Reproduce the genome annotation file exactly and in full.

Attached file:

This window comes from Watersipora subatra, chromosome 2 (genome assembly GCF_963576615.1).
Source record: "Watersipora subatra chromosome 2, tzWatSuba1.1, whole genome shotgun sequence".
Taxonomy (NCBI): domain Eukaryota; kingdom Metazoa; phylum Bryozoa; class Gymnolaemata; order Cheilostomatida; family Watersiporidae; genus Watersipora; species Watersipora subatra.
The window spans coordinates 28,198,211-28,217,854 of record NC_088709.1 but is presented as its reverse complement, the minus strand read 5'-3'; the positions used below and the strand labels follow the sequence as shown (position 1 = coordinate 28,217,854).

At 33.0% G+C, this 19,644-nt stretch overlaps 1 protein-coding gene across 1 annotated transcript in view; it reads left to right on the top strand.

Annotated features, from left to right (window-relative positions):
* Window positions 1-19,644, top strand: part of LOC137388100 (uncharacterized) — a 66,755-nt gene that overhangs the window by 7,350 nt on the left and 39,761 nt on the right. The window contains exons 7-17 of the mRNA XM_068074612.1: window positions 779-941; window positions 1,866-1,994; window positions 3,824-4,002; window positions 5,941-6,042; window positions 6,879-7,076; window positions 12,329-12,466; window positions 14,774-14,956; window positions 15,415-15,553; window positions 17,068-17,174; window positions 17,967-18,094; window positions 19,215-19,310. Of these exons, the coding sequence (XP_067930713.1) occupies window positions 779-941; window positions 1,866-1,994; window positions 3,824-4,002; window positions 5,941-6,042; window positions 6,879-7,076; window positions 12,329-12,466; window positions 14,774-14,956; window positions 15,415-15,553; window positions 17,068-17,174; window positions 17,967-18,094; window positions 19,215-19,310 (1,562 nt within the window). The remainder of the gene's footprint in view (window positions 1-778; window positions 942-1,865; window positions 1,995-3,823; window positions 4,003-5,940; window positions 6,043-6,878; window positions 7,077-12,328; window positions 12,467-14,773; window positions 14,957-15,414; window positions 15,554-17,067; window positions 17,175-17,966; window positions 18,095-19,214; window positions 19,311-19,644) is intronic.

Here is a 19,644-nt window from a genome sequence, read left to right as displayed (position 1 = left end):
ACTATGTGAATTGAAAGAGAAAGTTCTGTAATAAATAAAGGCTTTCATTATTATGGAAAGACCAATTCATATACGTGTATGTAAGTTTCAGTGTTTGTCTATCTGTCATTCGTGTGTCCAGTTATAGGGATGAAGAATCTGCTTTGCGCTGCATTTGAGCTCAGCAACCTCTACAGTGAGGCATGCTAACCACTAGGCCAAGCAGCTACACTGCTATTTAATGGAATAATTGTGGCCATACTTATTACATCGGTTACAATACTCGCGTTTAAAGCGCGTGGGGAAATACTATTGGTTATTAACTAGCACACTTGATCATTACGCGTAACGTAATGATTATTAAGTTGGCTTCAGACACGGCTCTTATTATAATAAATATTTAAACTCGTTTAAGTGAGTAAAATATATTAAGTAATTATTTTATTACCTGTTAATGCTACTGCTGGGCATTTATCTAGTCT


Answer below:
This window comes from Watersipora subatra, chromosome 2 (genome assembly GCF_963576615.1).
Source record: "Watersipora subatra chromosome 2, tzWatSuba1.1, whole genome shotgun sequence".
Taxonomy (NCBI): domain Eukaryota; kingdom Metazoa; phylum Bryozoa; class Gymnolaemata; order Cheilostomatida; family Watersiporidae; genus Watersipora; species Watersipora subatra.
The window spans coordinates 28,198,211-28,217,854 of record NC_088709.1 but is presented as its reverse complement, the minus strand read 5'-3'; the positions used below and the strand labels follow the sequence as shown (position 1 = coordinate 28,217,854).

At 33.0% G+C, this 19,644-nt stretch overlaps 1 protein-coding gene across 1 annotated transcript in view; it reads left to right on the top strand.

Annotated features, from left to right (window-relative positions):
* Window positions 1-19,644, top strand: part of LOC137388100 (uncharacterized) — a 66,755-nt gene that overhangs the window by 7,350 nt on the left and 39,761 nt on the right. The window contains exons 7-17 of the mRNA XM_068074612.1: window positions 779-941; window positions 1,866-1,994; window positions 3,824-4,002; window positions 5,941-6,042; window positions 6,879-7,076; window positions 12,329-12,466; window positions 14,774-14,956; window positions 15,415-15,553; window positions 17,068-17,174; window positions 17,967-18,094; window positions 19,215-19,310. Of these exons, the coding sequence (XP_067930713.1) occupies window positions 779-941; window positions 1,866-1,994; window positions 3,824-4,002; window positions 5,941-6,042; window positions 6,879-7,076; window positions 12,329-12,466; window positions 14,774-14,956; window positions 15,415-15,553; window positions 17,068-17,174; window positions 17,967-18,094; window positions 19,215-19,310 (1,562 nt within the window). The remainder of the gene's footprint in view (window positions 1-778; window positions 942-1,865; window positions 1,995-3,823; window positions 4,003-5,940; window positions 6,043-6,878; window positions 7,077-12,328; window positions 12,467-14,773; window positions 14,957-15,414; window positions 15,554-17,067; window positions 17,175-17,966; window positions 18,095-19,214; window positions 19,311-19,644) is intronic.

Here is a 19,644-nt window from a genome sequence, read left to right as displayed (position 1 = left end):
ACTATGTGAATTGAAAGAGAAAGTTCTGTAATAAATAAAGGCTTTCATTATTATGGAAAGACCAATTCATATACGTGTATGTAAGTTTCAGTGTTTGTCTATCTGTCATTCGTGTGTCCAGTTATAGGGATGAAGAATCTGCTTTGCGCTGCATTTGAGCTCAGCAACCTCTACAGTGAGGCATGCTAACCACTAGGCCAAGCAGCTACACTGCTATTTAATGGAATAATTGTGGCCATACTTATTACATCGGTTACAATACTCGCGTTTAAAGCGCGTGGGGAAATACTATTGGTTATTAACTAGCACACTTGATCATTACGCGTAACGTAATGATTATTAAGTTGGCTTCAGACACGGCTCTTATTATAATAAATATTTAAACTCGTTTAAGTGAGTAAAATATATTAAGTAATTATTTTATTACCTGTTAATGCTACTGCTGGGCATTTATCTAGTCT